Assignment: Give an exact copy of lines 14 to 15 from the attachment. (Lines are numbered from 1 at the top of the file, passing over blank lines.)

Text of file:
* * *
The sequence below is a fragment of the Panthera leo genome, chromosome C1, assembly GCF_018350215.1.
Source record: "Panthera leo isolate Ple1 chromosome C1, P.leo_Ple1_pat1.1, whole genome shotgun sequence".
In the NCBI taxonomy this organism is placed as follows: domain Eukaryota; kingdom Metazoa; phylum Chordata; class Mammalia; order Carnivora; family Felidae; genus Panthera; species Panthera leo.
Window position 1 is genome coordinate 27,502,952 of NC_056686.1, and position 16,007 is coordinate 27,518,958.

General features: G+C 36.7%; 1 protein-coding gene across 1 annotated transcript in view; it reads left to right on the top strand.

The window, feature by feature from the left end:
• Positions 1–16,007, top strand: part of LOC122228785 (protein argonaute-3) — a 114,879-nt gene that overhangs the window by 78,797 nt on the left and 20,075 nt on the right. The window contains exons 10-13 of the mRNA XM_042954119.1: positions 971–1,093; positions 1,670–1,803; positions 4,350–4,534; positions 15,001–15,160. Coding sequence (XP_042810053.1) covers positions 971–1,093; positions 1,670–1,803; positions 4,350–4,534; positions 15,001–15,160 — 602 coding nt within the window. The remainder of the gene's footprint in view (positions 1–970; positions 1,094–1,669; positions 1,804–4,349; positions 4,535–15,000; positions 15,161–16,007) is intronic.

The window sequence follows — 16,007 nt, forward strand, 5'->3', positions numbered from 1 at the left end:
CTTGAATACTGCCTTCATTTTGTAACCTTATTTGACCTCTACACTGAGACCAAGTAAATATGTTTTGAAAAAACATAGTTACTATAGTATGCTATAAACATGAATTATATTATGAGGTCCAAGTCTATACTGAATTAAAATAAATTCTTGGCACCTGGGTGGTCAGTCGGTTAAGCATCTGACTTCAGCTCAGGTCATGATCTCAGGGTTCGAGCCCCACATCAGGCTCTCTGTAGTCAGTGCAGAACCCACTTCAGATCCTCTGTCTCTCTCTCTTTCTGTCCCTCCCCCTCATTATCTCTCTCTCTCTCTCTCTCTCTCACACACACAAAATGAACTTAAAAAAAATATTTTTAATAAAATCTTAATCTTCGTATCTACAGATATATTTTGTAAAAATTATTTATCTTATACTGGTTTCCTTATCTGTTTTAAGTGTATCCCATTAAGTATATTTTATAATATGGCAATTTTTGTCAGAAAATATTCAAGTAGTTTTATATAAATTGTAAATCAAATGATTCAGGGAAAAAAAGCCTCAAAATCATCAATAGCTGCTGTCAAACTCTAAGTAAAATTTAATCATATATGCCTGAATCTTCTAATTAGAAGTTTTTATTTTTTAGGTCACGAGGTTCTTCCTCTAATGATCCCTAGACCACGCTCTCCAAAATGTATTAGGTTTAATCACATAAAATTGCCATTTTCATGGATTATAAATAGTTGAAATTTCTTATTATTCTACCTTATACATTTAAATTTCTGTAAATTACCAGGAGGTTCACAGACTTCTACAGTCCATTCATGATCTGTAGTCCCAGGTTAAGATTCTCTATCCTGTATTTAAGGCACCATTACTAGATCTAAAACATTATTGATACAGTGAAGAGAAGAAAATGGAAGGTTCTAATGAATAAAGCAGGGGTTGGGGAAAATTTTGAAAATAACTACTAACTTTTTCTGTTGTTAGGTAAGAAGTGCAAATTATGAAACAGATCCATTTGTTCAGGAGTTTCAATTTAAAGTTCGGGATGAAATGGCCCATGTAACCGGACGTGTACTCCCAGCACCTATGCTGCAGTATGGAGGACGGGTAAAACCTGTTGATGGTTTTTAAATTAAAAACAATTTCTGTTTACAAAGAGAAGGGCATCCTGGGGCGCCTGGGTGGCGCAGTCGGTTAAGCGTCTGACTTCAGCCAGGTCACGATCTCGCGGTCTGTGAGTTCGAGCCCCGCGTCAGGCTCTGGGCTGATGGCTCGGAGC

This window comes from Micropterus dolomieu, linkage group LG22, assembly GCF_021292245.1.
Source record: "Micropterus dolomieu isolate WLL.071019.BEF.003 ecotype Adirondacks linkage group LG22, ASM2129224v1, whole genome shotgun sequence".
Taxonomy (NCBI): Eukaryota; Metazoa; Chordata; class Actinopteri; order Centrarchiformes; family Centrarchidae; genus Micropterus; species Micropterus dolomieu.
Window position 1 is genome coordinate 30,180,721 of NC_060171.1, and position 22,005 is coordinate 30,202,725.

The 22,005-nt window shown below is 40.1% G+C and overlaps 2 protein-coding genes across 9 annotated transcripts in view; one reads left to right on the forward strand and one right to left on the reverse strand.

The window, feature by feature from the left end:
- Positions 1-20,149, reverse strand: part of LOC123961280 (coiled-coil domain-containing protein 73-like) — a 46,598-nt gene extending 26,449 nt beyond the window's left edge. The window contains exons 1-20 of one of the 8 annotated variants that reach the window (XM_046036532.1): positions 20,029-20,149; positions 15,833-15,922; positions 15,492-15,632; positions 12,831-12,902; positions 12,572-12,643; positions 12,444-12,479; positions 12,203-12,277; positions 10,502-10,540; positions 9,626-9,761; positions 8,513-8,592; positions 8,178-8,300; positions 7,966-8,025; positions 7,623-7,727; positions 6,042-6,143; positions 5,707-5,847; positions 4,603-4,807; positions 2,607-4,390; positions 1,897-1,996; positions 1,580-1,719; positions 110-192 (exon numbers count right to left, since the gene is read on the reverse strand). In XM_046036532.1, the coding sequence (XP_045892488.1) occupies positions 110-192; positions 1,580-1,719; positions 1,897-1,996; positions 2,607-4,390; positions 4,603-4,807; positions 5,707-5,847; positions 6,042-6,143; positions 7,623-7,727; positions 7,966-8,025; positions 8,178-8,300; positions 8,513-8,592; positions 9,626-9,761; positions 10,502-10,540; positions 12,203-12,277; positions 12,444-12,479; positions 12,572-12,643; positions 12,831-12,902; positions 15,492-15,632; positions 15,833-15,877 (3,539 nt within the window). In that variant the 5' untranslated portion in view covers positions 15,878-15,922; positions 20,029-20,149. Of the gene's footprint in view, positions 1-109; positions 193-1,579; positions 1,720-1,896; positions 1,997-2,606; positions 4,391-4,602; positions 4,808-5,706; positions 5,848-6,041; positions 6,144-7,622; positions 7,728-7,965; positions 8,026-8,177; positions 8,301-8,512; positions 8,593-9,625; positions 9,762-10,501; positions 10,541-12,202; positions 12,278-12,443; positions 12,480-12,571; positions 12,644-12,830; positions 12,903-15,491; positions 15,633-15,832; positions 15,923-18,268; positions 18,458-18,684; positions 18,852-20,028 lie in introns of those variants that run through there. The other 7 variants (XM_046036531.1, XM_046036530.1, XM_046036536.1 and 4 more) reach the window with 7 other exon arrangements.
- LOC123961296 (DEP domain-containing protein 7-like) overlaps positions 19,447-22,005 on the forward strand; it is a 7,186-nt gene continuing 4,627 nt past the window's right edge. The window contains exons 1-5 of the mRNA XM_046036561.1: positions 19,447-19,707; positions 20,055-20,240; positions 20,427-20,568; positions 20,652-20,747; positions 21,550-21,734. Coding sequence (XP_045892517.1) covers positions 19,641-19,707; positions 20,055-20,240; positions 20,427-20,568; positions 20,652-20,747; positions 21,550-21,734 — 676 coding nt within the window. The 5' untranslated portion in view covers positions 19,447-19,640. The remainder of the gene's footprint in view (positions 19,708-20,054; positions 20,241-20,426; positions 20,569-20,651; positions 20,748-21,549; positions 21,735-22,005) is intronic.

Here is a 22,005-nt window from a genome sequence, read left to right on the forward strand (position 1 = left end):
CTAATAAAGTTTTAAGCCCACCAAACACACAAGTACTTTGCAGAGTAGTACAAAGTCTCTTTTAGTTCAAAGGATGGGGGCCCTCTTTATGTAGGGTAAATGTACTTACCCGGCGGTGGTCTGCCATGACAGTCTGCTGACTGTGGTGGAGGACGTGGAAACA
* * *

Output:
The 22,005-nt window shown below is 40.1% G+C and overlaps 2 protein-coding genes across 9 annotated transcripts in view; one reads left to right on the forward strand and one right to left on the reverse strand.

The window, feature by feature from the left end: